Enough of the travel guide! We were there to help and support the work of students on their design charrette on Philadelphia University’s GeoDesign Masters Program. The M.S. in GeoDesign was the first of its kind in the USA, and come to think of it probably the world. You can read more about Geodesign elsewhere but for all practical purposes it’s about collaborative workflows and coordinated iterative processes across disciplines. It’s heavily influenced by new technologies like Esri CityEngine and has a strong supporter from Esri as well as a string of notable academics.
Garsdale Design (Matthias and I) were there to provide additional support, troubleshooting and advice on CityEngine and Geodesign workflows. We had already provided remote assistance to elements of the course around technical aspects of CityEngine, so we were familiar with the students and the program.
As with all projects academic or ‘real-world’ collaboration in a team is critical. In such a small amount of time the students had to focus on a design goal on chosen study areas, and come up with workflows and analytical processes to measure metrics to help them design. They were designing using software like ArcGIS, SiteOps, AutoCAD and CityEngine and merging it into one cohesive process. Towards the end of the week the students had focused in on achievable goals and worked out workflows that were easily repeatable and produced metrics that would help inform there design choices. I won’t go in to detail what these all were as it is there project and is best heard directly from them when the are ready.
One clear thing came out of this charrette for me was that most software (especially CityEngine) works best with focused tasks and simplified processes. For example when you first work with CityEngine the tendency is to think it can do many things, which it can. But trying to combine all those tasks into one is often a mistake, keep the workflows as simple as possible is much better for everyone.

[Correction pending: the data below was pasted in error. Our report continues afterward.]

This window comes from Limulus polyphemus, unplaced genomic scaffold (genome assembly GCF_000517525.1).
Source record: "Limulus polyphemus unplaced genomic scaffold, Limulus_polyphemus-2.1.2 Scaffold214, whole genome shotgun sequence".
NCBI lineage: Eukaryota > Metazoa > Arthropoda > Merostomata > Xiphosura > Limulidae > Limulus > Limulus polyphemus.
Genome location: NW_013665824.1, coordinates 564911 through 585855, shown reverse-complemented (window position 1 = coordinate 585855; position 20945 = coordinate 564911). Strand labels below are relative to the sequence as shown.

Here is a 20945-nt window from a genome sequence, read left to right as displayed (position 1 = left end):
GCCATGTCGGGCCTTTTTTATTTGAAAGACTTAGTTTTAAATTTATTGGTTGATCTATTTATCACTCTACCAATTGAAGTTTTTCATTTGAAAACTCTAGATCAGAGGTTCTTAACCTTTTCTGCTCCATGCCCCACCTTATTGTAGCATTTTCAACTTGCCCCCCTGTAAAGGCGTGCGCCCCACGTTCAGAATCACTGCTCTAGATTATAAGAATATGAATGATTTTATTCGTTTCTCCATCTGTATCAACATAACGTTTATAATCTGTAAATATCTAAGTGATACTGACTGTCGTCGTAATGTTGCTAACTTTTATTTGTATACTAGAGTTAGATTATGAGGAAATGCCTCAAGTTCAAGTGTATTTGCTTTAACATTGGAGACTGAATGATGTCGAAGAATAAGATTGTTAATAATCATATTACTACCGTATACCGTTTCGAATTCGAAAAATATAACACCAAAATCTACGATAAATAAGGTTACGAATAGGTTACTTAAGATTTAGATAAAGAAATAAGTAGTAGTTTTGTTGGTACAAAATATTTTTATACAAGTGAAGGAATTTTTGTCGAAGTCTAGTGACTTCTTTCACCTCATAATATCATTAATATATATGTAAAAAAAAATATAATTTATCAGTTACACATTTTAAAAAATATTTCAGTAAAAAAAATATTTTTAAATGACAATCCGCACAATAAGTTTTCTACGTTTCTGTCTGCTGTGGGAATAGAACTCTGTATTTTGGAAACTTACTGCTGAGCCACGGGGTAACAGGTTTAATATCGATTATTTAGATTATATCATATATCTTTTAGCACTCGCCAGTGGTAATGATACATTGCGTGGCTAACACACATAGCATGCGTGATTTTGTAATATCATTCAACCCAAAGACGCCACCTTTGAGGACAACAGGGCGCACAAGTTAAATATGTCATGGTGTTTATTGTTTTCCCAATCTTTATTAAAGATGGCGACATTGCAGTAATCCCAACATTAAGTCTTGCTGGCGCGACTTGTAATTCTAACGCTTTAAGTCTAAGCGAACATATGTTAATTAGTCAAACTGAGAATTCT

Just a quick post to say something exciting happened whilst I was away at GISWORX last week, DigitalDales (trading/operating as FibreGarden) has started to dig in the ducting that will carry the community Fibre network. This will be great for Garsdale Design as well as residents up Garsdale and Dentdale who will when completed have a word class fibre optic broadband network. This will change everything around here.
Last week Garsdale Design (that is myself and Matthias) attended, exhibited as well as conducted a workshop at the Middle East’s premier annual Esri GIS conference called GISWORX held in Dubai. This is hosted and run by GISTEC an Esri Distributor. Those who follow me know I’ve been before, in fact I was the guest speaker the first time around (The Power of Play).
In celebration of the new release of CityEngine 2015 (click here for release notes) and the announcement of a new feature set called ‘handles’ we’ve produced this AnimatedGIF (next time I might just do a video).
Comments on this post should really only be suggestions as to what these two are saying I think.